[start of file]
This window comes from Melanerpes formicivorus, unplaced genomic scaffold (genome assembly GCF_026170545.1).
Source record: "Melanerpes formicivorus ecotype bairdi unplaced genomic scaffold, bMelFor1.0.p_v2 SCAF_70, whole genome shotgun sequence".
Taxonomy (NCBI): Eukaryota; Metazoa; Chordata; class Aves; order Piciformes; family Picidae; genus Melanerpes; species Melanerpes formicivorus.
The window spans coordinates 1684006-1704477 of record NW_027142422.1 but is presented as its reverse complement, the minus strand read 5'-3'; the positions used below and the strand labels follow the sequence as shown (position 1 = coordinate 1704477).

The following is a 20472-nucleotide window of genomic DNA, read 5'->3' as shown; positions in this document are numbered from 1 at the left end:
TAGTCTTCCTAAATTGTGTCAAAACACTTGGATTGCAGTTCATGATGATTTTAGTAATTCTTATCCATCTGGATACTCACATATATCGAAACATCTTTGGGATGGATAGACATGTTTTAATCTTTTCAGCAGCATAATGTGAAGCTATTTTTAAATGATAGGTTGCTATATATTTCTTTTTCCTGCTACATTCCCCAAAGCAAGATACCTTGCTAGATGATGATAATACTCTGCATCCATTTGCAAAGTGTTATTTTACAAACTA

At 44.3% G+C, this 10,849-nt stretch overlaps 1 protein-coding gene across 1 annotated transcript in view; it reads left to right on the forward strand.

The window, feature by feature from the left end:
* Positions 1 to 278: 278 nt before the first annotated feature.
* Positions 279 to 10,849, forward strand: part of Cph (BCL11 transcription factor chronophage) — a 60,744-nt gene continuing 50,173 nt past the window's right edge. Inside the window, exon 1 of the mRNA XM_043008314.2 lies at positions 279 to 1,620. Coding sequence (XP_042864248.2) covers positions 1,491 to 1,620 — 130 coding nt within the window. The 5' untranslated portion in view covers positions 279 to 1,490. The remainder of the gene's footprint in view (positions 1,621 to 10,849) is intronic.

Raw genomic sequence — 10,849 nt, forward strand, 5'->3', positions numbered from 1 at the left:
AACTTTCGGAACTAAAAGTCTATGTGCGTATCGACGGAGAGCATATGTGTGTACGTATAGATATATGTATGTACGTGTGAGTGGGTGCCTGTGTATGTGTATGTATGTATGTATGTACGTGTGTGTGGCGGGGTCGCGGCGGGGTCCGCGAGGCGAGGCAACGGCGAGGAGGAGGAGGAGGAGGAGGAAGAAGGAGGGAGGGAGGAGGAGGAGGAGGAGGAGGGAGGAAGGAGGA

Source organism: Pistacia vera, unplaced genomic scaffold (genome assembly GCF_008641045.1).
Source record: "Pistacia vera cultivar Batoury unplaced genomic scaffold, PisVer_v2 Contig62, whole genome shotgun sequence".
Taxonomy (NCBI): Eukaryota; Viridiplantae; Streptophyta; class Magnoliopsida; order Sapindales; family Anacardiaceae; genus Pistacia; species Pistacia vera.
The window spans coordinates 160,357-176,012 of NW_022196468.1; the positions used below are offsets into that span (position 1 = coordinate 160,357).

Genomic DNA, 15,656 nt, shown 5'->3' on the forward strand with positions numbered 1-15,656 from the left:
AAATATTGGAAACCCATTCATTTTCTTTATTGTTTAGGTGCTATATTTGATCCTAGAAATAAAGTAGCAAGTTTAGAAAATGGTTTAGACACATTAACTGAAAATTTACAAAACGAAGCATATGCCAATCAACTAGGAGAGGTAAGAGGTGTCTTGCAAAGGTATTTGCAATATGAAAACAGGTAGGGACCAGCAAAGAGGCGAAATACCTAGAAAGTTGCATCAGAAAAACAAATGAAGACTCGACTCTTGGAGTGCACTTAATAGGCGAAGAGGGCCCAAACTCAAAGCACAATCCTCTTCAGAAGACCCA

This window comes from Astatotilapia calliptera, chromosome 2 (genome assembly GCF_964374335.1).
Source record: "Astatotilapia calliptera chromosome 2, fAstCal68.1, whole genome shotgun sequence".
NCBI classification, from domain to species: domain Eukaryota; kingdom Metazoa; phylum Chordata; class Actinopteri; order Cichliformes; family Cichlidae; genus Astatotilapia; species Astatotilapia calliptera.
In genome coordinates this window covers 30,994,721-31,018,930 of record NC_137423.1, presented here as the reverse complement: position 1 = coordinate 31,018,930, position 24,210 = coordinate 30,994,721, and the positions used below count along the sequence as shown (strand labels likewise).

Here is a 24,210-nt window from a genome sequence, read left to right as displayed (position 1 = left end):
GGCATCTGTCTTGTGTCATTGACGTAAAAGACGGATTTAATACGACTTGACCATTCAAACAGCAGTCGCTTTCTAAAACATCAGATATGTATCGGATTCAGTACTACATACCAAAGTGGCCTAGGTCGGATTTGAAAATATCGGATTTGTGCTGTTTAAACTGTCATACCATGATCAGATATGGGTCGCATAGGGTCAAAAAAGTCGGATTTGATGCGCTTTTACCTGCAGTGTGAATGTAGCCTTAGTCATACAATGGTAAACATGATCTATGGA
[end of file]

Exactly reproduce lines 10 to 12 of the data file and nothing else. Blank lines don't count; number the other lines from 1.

* Positions 279 to 10,849, forward strand: part of Cph (BCL11 transcription factor chronophage) — a 60,744-nt gene continuing 50,173 nt past the window's right edge. Inside the window, exon 1 of the mRNA XM_043008314.2 lies at positions 279 to 1,620. Coding sequence (XP_042864248.2) covers positions 1,491 to 1,620 — 130 coding nt within the window. The 5' untranslated portion in view covers positions 279 to 1,490. The remainder of the gene's footprint in view (positions 1,621 to 10,849) is intronic.

Raw genomic sequence — 10,849 nt, forward strand, 5'->3', positions numbered from 1 at the left:
AACTTTCGGAACTAAAAGTCTATGTGCGTATCGACGGAGAGCATATGTGTGTACGTATAGATATATGTATGTACGTGTGAGTGGGTGCCTGTGTATGTGTATGTATGTATGTATGTACGTGTGTGTGGCGGGGTCGCGGCGGGGTCCGCGAGGCGAGGCAACGGCGAGGAGGAGGAGGAGGAGGAGGAAGAAGGAGGGAGGGAGGAGGAGGAGGAGGAGGAGGGAGGAAGGAGGA